Per-Prefix: Per Prefix determines the backup path for each prefix which means you can have different backup paths for different prefixes. In general coverage of Per-Prefix will be more than Per-Link but it’s also more CPU intensive.
If we look back at fig. 9 for Per Prefix, Now we will have LFA for both prefixes as inequality #1 is met by R2 for 10.x.x.x. And R6 meets the inequality#1 for 20.x.x.x
But even Per-Prefix LFA won’t be possible in every topology. For instance Rings are the worst case of LFA’s.In the below Fig. 10 if R1-R2 link fails, then R1 can’t send back to R4 as R4’s best path toward prefix 10.x.x.x is R1. We will look in Remote LFA to fix this problem later.
LFA Support for LDP
So far we have talked about how we can calculate backup paths and pre-programmed in the FIB to achieve FRR. But what if the network is LDP switched? In that case a protecting Node has to also obtain a label for the FEC, which it will use to send on backup path. This can be achieved easily if LDP functions in liberal retention, downstream unsolicited label allocation mode.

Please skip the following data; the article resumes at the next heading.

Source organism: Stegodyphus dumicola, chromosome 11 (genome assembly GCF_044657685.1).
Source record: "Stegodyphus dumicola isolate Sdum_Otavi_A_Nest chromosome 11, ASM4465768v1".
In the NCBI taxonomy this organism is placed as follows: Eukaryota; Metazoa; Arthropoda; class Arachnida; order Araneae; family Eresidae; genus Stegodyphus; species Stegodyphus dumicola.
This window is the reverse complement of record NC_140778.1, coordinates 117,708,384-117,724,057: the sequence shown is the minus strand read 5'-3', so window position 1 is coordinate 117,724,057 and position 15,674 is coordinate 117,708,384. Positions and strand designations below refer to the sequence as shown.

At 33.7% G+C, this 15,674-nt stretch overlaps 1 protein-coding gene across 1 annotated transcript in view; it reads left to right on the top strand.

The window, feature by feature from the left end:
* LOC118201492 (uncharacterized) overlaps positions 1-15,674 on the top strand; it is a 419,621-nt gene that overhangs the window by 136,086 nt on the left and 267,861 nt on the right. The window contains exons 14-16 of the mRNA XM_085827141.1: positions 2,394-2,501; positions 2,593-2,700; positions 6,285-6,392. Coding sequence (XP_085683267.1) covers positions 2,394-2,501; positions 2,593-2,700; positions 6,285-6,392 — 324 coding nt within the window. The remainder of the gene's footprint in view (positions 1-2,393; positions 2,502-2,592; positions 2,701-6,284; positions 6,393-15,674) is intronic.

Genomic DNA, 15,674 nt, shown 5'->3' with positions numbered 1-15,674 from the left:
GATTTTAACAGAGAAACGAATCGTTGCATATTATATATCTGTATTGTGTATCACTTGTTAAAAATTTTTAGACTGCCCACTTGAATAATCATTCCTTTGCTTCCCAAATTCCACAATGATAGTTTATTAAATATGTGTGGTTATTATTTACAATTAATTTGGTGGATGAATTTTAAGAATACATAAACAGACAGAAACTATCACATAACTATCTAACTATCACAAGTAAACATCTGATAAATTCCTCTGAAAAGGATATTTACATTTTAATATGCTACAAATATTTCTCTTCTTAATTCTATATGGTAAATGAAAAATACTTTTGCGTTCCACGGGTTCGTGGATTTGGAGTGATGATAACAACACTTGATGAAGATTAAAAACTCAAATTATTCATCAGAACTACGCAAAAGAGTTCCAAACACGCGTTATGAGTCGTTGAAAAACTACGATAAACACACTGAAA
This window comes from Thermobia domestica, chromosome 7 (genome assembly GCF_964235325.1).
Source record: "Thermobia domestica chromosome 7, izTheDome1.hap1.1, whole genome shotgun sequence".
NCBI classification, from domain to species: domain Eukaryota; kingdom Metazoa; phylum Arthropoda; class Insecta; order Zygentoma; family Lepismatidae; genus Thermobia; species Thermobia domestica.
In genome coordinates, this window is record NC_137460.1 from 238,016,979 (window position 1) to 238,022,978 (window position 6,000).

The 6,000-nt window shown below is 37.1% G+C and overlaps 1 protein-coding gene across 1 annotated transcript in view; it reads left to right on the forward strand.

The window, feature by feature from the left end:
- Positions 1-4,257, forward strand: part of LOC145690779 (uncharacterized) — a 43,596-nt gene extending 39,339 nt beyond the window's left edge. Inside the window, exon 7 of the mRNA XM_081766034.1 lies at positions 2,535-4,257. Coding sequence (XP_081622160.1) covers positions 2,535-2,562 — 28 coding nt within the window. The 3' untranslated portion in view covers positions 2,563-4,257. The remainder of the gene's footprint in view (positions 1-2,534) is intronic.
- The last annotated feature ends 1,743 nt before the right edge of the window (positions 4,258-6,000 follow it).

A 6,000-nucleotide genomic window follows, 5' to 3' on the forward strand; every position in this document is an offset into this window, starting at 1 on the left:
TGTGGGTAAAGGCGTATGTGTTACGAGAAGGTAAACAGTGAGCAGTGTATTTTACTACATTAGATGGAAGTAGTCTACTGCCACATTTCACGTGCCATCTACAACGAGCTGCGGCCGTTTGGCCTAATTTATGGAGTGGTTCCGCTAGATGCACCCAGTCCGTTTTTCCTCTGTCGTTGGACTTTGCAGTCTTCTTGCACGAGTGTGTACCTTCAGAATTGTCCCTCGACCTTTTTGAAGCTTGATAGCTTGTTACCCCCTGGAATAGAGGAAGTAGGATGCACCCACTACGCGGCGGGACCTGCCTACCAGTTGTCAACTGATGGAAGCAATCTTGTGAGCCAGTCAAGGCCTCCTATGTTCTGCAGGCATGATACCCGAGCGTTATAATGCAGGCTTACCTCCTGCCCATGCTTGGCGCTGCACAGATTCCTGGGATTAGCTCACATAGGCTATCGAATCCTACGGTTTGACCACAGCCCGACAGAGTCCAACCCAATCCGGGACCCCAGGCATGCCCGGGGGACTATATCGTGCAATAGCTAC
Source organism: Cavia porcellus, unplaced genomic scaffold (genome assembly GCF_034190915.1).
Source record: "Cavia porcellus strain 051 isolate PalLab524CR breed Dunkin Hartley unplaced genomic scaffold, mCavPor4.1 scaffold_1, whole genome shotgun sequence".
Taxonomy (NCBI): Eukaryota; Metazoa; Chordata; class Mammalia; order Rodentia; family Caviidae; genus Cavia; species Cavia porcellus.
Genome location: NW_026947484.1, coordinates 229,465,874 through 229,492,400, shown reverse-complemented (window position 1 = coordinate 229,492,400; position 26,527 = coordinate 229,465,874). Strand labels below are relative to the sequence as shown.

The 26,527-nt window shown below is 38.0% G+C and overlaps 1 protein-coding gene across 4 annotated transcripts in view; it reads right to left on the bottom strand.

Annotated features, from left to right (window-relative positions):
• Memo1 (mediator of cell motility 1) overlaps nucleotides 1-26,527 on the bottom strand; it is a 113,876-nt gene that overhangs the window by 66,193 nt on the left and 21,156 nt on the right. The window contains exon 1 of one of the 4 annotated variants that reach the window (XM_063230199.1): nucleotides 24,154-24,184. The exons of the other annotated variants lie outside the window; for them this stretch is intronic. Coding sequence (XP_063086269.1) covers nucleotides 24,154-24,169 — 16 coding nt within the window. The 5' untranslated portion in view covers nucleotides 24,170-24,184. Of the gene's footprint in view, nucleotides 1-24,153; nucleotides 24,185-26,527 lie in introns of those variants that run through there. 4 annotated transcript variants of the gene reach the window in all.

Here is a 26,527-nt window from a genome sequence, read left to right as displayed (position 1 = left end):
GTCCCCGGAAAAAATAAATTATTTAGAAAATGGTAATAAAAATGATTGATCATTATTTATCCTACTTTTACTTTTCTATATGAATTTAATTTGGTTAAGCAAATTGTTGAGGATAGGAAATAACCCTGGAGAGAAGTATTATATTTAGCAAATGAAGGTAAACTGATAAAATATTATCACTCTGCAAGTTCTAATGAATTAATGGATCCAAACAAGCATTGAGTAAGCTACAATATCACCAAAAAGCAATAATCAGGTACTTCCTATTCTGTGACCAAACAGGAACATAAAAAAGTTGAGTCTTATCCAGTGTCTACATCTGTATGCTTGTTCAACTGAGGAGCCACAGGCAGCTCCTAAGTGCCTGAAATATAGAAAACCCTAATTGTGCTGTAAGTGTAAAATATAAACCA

Applicability of LFA
LFA’s provide better coverage with meshed networks and provide worst coverage for Ring topologies. NSP’s POPs are the sweet spot for LFA’s. LFA can act as a complimentary technology to RSVP-TE. For instance an NSP can use RSVP-TE mesh in the core and use LFA’s in the POP to provide FRR.
Let’s look at few sample POP scenarios.
In the below fig. 12, we have a triangle topology within the POP. Let’s analyze LFA coverage for Prefix-1 and Prefix-2 when the PE1-CR1 link fails. In the below topology CR2 can act as a valid LFA if PE1-CR1 link fails. In normal condition PE1 will have an ECMP path through CR1,CR2 for Prefix-1. CR2 will provide both link and failure node protection.
For Prefix-2 CR2 acts as a valid LFA as it meets both inequality#1 (3 < 11 + 12) and #3 (3 < 5+ 2)
Case: Square Topology
Now let’s look at the case of square topology like in below fig. 13, where C<A. In case of PE1-CR1 failure, PE2 acts as a valid LFA and provides link and node protection for Prefix-2 as it meets inequality condition #1 (13 < 10 + 12) and #3 (13 < 15 + 2). But the problem is for the downstream traffic from CR1 towards PE1, there is no valid LFA
Now if make C>A then CR1 will have CR2 as a valid LFA for downstream traffic towards PE1.
RFC 6571 https://tools.ietf.org/html/rfc6571 presents a good analysis for various topologies. Please go through this for more details.
Continued in Part 2